Well I guess compared to the boxy coats you usually see in the shops the "Britisch Linie" coat would be very, very British, indeed!
The German fashion waist usually sits around the 1/4 of body height calculation. In the 70's the slender looking appearance was gained by adding a hollowed seam above the actual waist line at the front seams. Something that is hardly possible with a standard RS draft of today.

Posted Image

"Nur der ist Meister seiner Kunst, der immer sucht, das Gute zu verbessern und niemals glaubt, das Beste schon zu haben."
"Only he is a master of his art who always seeks to improve the good and never believes to have the best already"

http://www.dressedwell.net/ It's snarky, but fun.


#31 Sator

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Posted 14 August 2011 - 02:16 AM

^ That's very similar to this one from Zuschnitt XVII (1960s) entitled Betont Tailliert (Emphatically Waisted):

Posted Image

I deliberately tried to make my modifications to the RS-Goes-British draft look a little more like this. Notice how on this one the flare is added to the skirt at the side seam. They add so much flare that even after leaving a 2 cm gap at the top of the side seam (an innovation to help the side body overlapping the fronts), the underarm seams still overlap about 1.5 cm at the hem! There is also a bit of flare at the side seam of the back panel.

This is what I meant when I said not all German drafts have narrow skirts. It just goes to show you cannot generalise. However, you never see such skirtiness on RS drafts after the 1960s. The above draft is unique, and I like it great deal.

#32 Der Zuschneider

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Posted 28 August 2011 - 03:49 AM

The draft is from 1966, 17. edition. There was a new style of having flare in the skirt like 10cm instead of 7cm. The draft has good flare. The only mistake is the 2cm side dart which messes the waist supression up from the front. They figured that out in a later Rundschau of 1966. Also the additional pinching of the hem made things worst.
Like SG says the waist moved up by hollowed seams beginning in the 70thies. Rundschau got British then, to get out of the potatoe sacks.

When the side arm is too much leaned back then the side seam gets to short and collects all the waist there from the front...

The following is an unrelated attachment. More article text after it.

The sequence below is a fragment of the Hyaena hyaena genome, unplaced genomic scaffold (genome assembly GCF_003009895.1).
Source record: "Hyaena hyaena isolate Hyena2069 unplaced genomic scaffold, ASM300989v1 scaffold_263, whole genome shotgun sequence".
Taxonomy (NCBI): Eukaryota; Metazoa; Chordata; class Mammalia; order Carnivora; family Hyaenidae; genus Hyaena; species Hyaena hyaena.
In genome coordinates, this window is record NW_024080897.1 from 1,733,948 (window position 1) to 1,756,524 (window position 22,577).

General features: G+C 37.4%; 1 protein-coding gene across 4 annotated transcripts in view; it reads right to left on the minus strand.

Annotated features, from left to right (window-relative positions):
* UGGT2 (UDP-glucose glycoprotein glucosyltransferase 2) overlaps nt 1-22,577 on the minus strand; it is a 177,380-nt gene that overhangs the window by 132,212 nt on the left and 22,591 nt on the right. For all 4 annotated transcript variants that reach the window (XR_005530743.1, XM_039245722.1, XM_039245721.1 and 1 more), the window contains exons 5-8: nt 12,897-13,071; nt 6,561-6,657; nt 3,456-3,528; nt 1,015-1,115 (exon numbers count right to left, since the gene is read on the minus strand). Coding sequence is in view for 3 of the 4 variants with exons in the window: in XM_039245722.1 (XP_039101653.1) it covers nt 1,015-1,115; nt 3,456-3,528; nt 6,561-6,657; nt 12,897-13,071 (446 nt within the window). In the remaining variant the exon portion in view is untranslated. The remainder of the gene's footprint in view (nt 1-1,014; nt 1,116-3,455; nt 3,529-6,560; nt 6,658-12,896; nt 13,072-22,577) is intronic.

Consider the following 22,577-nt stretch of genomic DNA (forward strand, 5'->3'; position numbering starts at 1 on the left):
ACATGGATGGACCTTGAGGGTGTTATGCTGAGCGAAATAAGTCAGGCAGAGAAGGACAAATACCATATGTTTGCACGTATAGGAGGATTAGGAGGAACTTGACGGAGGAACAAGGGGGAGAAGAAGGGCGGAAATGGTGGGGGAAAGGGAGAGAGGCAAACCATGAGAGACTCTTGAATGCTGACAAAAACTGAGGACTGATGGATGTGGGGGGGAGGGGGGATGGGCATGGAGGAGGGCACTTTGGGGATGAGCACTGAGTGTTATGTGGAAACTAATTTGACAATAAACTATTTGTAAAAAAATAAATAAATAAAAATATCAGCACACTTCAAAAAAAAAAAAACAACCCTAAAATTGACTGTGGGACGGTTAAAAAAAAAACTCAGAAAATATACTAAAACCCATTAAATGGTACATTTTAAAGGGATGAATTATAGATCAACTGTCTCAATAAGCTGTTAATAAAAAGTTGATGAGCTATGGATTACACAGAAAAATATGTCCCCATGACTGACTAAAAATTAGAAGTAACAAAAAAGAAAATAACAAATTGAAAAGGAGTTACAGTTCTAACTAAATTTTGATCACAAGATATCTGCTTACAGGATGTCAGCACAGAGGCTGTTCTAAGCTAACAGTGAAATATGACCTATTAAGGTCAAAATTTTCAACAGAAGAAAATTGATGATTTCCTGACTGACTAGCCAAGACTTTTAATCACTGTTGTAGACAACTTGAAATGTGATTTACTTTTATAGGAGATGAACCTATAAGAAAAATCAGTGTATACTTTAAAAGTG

ADM = 1/8 Bu. + 4.0 including seams depends on your muscles of the arm.
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#33 Sator

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Posted 28 August 2011 - 08:42 AM

^ The English translation of the above post is that the above Rundschau Zuschnitt XVII draft for waist emphasis dates from 1966. The "2 cm" refers to the gap placed between the front panel and side body at point "a". I am unsure about the term "side arm" (since Seitenarm is not a German word either), but suspect it means a "side body" and he is trying to say that this pattern has a backwardly angled head of side body, which inhibits the waist suppression at the underarm seam. I am not sure what the "pinching of the hem" means but it is probably a cryptic reference to the way a small Donlon wedge was introduced into the pattern back in the 1960s even for proportionate figures. ADM is an East German abbreviation otherwise known as the DG or il diametro di giro (armscye diameter). BU is a German abbreviation otherwise known as the MT or la misura di torace (chest measure).

I should add that the above 1966 Waist Emphasis draft is extremely unusual for a Rundschau draft. It is banished to an obscure part of the Zuschnitt XVII book which makes it hard to find. It was almost as though they were embarrassed by it. It makes a fleeting appearance and then is never seen again, for after that they are back to the usual long waisted drafts with ever increasing backward angulation of the head of side body, and reduction in the skirt flare rather than an increase. The long fashion waist length continues to be a feature of the RS system right up to the present day. So it is far from representing a new direction for the Rundschau system.